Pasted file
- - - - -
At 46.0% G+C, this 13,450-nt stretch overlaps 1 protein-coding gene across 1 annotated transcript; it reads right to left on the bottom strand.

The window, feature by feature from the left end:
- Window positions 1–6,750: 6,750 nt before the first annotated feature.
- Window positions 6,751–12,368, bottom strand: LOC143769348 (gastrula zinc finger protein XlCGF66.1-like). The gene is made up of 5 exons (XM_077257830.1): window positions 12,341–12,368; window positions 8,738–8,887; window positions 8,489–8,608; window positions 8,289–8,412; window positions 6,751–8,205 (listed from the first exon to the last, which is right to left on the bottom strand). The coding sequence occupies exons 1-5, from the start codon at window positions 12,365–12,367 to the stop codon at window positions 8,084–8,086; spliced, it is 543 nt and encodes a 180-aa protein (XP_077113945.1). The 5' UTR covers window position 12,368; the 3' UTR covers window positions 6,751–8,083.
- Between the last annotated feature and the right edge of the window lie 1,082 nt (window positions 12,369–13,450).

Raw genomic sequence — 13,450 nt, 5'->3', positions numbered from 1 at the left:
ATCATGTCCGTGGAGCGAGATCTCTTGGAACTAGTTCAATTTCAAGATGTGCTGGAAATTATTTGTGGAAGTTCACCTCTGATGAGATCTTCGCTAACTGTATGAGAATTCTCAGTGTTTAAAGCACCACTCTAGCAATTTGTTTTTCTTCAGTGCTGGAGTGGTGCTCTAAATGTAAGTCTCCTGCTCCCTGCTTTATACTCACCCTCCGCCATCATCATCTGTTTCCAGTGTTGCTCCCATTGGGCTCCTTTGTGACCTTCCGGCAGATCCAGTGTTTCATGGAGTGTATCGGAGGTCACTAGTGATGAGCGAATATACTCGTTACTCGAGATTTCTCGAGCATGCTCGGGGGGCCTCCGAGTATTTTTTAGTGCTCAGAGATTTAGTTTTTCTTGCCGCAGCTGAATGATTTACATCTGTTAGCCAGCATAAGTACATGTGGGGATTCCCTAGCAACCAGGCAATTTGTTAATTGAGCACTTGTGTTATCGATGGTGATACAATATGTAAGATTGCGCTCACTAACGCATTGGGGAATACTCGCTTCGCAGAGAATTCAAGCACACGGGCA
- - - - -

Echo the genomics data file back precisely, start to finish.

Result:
At 46.0% G+C, this 13,450-nt stretch overlaps 1 protein-coding gene across 1 annotated transcript; it reads right to left on the bottom strand.

The window, feature by feature from the left end:
- Window positions 1–6,750: 6,750 nt before the first annotated feature.
- Window positions 6,751–12,368, bottom strand: LOC143769348 (gastrula zinc finger protein XlCGF66.1-like). The gene is made up of 5 exons (XM_077257830.1): window positions 12,341–12,368; window positions 8,738–8,887; window positions 8,489–8,608; window positions 8,289–8,412; window positions 6,751–8,205 (listed from the first exon to the last, which is right to left on the bottom strand). The coding sequence occupies exons 1-5, from the start codon at window positions 12,365–12,367 to the stop codon at window positions 8,084–8,086; spliced, it is 543 nt and encodes a 180-aa protein (XP_077113945.1). The 5' UTR covers window position 12,368; the 3' UTR covers window positions 6,751–8,083.
- Between the last annotated feature and the right edge of the window lie 1,082 nt (window positions 12,369–13,450).

Raw genomic sequence — 13,450 nt, 5'->3', positions numbered from 1 at the left:
ATCATGTCCGTGGAGCGAGATCTCTTGGAACTAGTTCAATTTCAAGATGTGCTGGAAATTATTTGTGGAAGTTCACCTCTGATGAGATCTTCGCTAACTGTATGAGAATTCTCAGTGTTTAAAGCACCACTCTAGCAATTTGTTTTTCTTCAGTGCTGGAGTGGTGCTCTAAATGTAAGTCTCCTGCTCCCTGCTTTATACTCACCCTCCGCCATCATCATCTGTTTCCAGTGTTGCTCCCATTGGGCTCCTTTGTGACCTTCCGGCAGATCCAGTGTTTCATGGAGTGTATCGGAGGTCACTAGTGATGAGCGAATATACTCGTTACTCGAGATTTCTCGAGCATGCTCGGGGGGCCTCCGAGTATTTTTTAGTGCTCAGAGATTTAGTTTTTCTTGCCGCAGCTGAATGATTTACATCTGTTAGCCAGCATAAGTACATGTGGGGATTCCCTAGCAACCAGGCAATTTGTTAATTGAGCACTTGTGTTATCGATGGTGATACAATATGTAAGATTGCGCTCACTAACGCATTGGGGAATACTCGCTTCGCAGAGAATTCAAGCACACGGGCA